We’d only been at Gallery 1313 for a minute or two when a warbling voice cut across the din of the crowd.
“You’re supposed to be wearing the gloves when you’re handling the book,” we heard. “They’re on the table.”
Sure enough, there they were—a pair of white, cotton gloves, sitting on the table next to the display.
“Sorry,” we said (and we meant it). “Didn’t see them there.”
But she’d left already. We’d heard her voice—but we couldn’t find a face to match; the finger-wagging warbler (not one of the printmakers, we later deduced) had disappeared into a swarm of OCAD students by the time we’d turned around.
Just as we’d predicted: we were out of our league—way out of our league. We’d been invited to Prints Are Like That, an exhibition of OCAD’s fourth-year Printmaking students’ theses, and we’d already outed ourselves as the artistically challenged, glove-eschewing idiot of the bunch. So we put the book down (it was part of Megan Speers’s northern Ontario, punk-inspired installation), and kept our hands in our pockets for the remainder of the evening.
“We’re pushing printmaking to its limits,” said Michelle Galletta, (another) one of the thirteen printmakers. Drawing on her own upbringing—her strict, Catholic upbringing—Galletta’s installation (which included a display of wax fingers with confessions inside, and a series of dangling, lithograph prints of body parts—her own!) also pushed the limits of her own experiences.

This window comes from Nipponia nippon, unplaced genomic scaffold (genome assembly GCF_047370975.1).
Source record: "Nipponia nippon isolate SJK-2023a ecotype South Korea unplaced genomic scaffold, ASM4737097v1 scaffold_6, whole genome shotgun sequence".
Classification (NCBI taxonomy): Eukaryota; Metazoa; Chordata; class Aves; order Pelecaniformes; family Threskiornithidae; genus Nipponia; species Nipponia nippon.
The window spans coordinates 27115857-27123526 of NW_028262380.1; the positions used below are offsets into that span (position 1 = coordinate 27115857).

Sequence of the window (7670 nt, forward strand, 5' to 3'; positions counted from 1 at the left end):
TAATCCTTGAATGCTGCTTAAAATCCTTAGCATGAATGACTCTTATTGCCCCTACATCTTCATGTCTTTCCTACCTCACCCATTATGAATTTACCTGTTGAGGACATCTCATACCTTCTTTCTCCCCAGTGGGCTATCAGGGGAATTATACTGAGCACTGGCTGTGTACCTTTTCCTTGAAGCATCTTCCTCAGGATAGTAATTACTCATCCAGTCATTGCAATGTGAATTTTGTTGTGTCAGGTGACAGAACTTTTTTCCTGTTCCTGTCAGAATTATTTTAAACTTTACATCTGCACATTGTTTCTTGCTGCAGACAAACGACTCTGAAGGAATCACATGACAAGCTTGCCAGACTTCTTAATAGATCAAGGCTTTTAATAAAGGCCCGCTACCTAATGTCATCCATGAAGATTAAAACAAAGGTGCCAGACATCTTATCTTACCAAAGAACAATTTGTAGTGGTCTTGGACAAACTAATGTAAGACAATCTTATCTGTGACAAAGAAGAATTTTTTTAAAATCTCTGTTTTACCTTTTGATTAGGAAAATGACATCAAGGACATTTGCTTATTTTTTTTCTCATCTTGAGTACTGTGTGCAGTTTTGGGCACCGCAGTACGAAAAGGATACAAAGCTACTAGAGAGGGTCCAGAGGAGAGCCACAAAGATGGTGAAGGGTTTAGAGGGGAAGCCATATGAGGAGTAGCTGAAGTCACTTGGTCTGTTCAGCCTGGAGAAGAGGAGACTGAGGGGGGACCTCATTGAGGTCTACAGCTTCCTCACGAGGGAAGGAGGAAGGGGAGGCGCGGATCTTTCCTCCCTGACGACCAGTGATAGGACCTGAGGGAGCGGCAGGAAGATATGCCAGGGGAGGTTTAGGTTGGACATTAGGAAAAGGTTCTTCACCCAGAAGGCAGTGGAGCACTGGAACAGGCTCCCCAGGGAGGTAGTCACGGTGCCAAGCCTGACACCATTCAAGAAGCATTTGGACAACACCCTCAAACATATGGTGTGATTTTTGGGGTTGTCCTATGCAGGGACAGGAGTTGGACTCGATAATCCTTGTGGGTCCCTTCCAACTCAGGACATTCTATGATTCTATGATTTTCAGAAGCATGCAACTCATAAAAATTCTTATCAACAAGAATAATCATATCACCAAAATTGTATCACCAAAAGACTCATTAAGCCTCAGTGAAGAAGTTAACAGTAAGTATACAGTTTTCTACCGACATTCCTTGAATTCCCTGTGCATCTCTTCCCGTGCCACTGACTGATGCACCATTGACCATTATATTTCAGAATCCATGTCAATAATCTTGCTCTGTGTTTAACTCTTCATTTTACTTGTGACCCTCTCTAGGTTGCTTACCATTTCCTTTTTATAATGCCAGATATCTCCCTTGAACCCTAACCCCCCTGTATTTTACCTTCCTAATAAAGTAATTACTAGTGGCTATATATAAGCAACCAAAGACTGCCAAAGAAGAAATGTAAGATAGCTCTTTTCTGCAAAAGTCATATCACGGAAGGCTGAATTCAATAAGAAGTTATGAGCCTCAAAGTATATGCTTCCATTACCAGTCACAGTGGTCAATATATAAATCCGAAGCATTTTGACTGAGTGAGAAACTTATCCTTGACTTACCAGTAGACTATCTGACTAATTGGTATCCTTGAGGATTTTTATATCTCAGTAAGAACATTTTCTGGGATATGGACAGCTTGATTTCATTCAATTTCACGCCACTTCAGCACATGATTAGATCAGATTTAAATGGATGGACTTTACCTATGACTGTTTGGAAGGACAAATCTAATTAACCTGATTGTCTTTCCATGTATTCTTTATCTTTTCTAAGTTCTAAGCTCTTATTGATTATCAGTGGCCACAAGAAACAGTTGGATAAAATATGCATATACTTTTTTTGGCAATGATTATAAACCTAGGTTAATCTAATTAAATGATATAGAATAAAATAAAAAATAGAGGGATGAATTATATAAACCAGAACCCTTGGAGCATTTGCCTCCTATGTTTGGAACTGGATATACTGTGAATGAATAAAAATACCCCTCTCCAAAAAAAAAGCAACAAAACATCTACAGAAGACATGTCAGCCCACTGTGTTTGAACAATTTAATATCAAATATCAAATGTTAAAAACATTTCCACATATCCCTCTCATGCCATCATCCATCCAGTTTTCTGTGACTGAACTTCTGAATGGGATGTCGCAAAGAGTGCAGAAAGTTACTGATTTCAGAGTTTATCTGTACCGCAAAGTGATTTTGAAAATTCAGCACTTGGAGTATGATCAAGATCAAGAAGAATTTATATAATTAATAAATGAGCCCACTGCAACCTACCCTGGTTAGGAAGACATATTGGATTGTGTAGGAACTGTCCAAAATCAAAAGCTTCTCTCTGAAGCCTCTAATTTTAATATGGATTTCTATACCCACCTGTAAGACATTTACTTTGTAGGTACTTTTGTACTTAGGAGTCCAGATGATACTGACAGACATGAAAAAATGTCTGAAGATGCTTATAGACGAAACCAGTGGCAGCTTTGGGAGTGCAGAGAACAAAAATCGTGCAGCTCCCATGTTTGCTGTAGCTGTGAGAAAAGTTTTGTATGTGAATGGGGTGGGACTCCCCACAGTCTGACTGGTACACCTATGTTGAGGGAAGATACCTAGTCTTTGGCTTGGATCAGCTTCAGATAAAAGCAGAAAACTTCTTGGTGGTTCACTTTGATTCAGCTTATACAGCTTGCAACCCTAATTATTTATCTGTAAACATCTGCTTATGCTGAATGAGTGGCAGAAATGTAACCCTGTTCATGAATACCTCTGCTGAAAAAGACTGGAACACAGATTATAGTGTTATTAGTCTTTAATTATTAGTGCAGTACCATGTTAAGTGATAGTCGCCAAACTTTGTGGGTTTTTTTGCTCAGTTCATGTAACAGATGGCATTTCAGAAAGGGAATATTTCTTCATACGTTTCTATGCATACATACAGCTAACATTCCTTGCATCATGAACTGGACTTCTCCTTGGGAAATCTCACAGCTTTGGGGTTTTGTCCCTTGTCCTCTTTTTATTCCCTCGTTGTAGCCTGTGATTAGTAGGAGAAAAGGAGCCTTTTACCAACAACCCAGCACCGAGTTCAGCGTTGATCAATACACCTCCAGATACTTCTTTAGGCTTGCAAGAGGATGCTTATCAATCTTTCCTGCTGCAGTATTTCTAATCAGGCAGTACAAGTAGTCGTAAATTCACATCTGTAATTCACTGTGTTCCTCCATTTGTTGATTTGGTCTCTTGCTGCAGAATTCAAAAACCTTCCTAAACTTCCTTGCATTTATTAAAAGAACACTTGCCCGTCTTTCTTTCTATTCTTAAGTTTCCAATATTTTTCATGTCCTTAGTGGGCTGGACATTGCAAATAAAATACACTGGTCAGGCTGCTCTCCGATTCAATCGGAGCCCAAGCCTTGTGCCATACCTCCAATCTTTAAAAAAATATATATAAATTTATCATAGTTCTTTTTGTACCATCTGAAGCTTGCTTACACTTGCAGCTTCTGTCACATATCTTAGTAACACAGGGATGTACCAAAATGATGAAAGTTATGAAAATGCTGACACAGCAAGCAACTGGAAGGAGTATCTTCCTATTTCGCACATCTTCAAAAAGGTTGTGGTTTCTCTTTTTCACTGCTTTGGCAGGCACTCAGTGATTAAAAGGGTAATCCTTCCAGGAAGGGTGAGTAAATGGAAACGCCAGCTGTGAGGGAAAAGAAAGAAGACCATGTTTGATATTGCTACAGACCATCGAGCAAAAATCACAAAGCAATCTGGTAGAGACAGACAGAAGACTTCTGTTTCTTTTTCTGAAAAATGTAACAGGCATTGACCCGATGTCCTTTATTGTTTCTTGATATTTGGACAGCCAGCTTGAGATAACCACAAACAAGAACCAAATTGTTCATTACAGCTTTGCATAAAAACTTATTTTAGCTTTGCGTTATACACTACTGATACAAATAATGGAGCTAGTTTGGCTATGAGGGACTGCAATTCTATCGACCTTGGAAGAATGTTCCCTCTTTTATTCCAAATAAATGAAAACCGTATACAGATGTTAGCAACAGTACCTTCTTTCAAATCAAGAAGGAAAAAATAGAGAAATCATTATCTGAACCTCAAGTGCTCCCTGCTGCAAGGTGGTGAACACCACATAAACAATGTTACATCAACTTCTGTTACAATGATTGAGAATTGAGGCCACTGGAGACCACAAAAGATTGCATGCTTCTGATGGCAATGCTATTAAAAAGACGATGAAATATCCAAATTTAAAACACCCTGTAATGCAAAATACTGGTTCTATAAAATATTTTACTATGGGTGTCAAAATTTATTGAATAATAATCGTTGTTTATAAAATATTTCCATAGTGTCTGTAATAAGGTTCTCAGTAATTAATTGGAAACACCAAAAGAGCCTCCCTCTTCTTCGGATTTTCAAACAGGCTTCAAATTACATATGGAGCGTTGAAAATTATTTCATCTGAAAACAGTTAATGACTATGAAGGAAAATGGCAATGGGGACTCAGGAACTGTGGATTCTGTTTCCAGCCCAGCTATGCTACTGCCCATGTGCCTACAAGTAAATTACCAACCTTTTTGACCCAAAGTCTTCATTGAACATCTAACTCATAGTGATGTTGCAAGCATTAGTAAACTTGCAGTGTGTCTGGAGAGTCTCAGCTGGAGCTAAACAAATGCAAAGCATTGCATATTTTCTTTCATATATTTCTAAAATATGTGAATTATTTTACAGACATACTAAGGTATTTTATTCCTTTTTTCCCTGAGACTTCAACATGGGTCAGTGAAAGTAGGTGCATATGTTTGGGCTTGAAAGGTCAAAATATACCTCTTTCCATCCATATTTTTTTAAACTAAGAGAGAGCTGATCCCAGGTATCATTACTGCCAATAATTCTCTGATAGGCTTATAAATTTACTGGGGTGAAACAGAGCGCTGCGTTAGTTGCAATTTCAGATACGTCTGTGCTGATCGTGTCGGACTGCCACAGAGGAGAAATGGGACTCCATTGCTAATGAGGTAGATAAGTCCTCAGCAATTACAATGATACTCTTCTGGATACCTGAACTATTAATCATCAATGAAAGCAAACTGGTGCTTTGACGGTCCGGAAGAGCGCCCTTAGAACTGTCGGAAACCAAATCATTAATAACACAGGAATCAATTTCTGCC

As we wandered around the crowded room, literally rubbing elbows with OCAD’s Lucky-drinking printmakers and their many admirers, it became clear that each print—each thesis—pushed both the material limits of each student’s capabilities and the autobiographical boundaries of each printmaker’s twenty-odd years of looking at the world. From neon-coloured screenprints to serene video-projections to—yes!—mobile-like lithographs of hairy crotches, Prints Are Like That told us thirteen different stories we’d never heard before. And we were captivated by them all.
All photos by Nick Kozak/Torontoist.